I do not often get the chance to sit in on meetings of the UHR, and in many ways my knowledge of what the body does is similar to that of other students: they sit down for two hours, discuss organizations’ spending bills, vote, and then go home. However, while preparing to present a bill that would amend the way elections are run last week, I sat in on the discussion of the resolution that would eventually express the undergraduate student body’s disapproval of HB 615, the conceal and carry bill.
I saw the House acting as it ideally should. Representatives were truly deliberating, weighing the arguments of both sides of the debate, and appealing to the data which showed the student body’s opinion. Each time a representative got up to speak, he or she zeroed in on one question: what do our constituents want?
I could not help but smile through this, despite the gravity of the debate, because I could see each was doing the job for which he or she was elected one year ago. They were not acting as students; they were acting as the collective will of their constituencies. That is SGA at its finest.
In less than a month, on March 28, campaigning will begin for representatives and executive candidates. Signs will seemingly pop up out of nowhere, chapter and hall council meetings will hear candidates explain their positions and eventually the voters will go to the polls. Everything is ready, except for two key ingredients: the voters and the candidates.
Both come from the student body, and each group is equally important. Once campaigns begin, voters become the center of attention. It is their job to evaluate the candidates. They must remember that the people they elect to office will be spending several million dollars of students’ money and advocating for them; their choices should not be capricious.
Those who are eventually elected will get the chance to influence the way this campus grows and changes in a way few previous representatives have. The budget crisis in the state is already threatening to cause sweeping changes to the way we live and learn, and representatives are our strongest voices during this time. President Peterson’s administration is still in its infancy, and representatives will need to continue to let him know what students think. The strategic planning process, which will soon be complete, will also only be able to be implemented with input from SGA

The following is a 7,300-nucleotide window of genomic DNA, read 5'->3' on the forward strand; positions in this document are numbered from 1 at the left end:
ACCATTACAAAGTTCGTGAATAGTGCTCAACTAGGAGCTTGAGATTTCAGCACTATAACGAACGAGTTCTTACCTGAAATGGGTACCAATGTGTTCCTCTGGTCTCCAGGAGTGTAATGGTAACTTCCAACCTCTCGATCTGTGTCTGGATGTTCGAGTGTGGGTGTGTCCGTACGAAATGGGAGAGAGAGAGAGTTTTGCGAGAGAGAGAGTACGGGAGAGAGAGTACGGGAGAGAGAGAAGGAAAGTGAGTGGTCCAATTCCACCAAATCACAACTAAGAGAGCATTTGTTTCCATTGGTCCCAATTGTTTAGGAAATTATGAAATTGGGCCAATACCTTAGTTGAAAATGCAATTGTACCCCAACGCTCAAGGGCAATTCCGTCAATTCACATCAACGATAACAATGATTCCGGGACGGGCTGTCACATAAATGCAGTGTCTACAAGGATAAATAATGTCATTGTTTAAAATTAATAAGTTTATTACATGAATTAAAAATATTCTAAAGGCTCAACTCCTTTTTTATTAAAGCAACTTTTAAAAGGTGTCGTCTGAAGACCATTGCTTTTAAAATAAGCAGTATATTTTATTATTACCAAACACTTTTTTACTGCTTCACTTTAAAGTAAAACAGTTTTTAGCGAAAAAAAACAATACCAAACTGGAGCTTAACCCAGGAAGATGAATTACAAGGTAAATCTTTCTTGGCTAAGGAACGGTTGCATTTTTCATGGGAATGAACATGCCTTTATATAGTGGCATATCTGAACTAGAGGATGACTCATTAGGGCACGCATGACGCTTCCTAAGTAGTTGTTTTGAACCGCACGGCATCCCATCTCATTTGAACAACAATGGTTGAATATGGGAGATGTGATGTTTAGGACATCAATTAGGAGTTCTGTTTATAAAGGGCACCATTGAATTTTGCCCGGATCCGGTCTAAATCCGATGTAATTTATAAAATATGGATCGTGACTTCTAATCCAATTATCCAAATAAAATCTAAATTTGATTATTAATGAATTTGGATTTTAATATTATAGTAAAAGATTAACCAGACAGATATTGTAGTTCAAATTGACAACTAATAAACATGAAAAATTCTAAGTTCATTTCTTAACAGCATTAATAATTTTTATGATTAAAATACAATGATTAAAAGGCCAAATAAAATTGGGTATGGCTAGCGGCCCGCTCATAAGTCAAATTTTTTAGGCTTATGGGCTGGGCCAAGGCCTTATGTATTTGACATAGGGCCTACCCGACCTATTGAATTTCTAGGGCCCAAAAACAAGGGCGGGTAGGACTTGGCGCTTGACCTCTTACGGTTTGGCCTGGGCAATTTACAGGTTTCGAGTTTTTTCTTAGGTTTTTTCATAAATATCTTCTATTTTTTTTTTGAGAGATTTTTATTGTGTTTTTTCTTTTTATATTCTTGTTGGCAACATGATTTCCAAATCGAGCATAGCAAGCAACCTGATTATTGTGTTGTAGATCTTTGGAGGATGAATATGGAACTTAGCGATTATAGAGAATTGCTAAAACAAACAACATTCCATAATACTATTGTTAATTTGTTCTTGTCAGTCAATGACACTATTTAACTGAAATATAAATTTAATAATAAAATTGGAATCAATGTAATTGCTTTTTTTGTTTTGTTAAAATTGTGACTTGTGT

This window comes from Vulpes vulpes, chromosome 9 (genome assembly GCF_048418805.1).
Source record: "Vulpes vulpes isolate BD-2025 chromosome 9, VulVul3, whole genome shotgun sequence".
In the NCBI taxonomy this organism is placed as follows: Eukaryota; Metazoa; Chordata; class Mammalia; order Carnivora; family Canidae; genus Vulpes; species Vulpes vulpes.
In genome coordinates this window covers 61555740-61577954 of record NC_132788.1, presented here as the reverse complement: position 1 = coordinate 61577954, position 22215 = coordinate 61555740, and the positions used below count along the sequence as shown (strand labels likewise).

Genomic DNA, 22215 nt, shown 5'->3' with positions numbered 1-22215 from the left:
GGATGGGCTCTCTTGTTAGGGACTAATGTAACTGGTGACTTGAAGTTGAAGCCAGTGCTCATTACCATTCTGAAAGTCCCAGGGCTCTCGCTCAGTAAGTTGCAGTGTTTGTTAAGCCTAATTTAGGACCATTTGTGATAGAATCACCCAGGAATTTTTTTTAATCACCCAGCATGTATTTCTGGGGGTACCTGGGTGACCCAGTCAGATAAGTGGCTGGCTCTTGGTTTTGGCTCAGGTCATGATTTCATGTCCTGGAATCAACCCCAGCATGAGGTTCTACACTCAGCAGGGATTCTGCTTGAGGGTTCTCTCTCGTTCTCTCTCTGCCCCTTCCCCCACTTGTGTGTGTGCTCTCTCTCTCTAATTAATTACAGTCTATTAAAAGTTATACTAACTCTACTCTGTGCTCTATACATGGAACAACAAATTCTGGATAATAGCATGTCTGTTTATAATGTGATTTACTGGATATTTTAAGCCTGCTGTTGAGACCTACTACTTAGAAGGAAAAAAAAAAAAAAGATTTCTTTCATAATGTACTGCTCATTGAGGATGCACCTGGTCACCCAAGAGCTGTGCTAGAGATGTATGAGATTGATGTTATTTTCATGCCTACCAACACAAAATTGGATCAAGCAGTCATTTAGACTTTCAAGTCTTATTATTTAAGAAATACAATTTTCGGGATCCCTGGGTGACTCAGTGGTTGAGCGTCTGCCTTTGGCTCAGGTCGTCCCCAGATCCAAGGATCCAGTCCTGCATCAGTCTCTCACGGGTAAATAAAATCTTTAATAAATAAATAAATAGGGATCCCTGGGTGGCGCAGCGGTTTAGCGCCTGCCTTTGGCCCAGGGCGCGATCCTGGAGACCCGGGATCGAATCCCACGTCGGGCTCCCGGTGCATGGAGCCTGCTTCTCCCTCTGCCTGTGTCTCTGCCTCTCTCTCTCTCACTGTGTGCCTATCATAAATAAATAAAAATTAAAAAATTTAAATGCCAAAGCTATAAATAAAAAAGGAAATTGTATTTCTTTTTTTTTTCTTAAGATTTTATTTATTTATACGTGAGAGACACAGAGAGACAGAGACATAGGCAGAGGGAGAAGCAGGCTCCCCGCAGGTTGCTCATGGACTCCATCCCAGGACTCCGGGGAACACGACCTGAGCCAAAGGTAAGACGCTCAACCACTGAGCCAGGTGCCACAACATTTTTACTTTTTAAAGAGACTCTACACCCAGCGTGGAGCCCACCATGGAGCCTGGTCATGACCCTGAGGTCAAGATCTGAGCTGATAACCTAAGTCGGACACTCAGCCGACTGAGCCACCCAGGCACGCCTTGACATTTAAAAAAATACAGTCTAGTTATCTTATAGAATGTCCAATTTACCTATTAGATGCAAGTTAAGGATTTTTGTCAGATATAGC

Beyond the representative seats, two other offices are up for election. The Executive Vice President leads the Undergraduate House of Representatives. The Executive Vice President makes sure everything runs smoothly, and will be responsible for setting the tone of meetings, and also assisting the second executive candidate, the President.
The Undergraduate Student Body President is perhaps the most visible of all 16,000 undergraduates at Tech. He or she is our voice, our chief advocate to the administration, the Board of Regents, and the General Assembly. The candidates for this office will be running the most elaborate campaigns, but also the most substantive. Each deserves careful scrutiny from voters, fellow candidates and the Technique.
I say all of this, not as a description of who makes up SGA or what to expect after Spring Break, but as prelude to the following request to the student body: over the next month take an active interest in the future of this Institute. If you want to make a difference on campus, run for office. If you want to serve your major or your class, run for office. If you want to influence what happens over the next year at Tech, run for office. Applications are up at sga.gatech.edu/elections, and are due March 28 in the SGA office.
If you choose not to run for office, fulfill your duty as a member of the campus community and vote in SGA elections from April 9 – April 14. Pay attention during the campaigns, and make your choices carefully.
The student government at Tech only works because it is run by students who have the voices of thousands of their fellow students at their backs. This spring, decide to make one of those voices yours.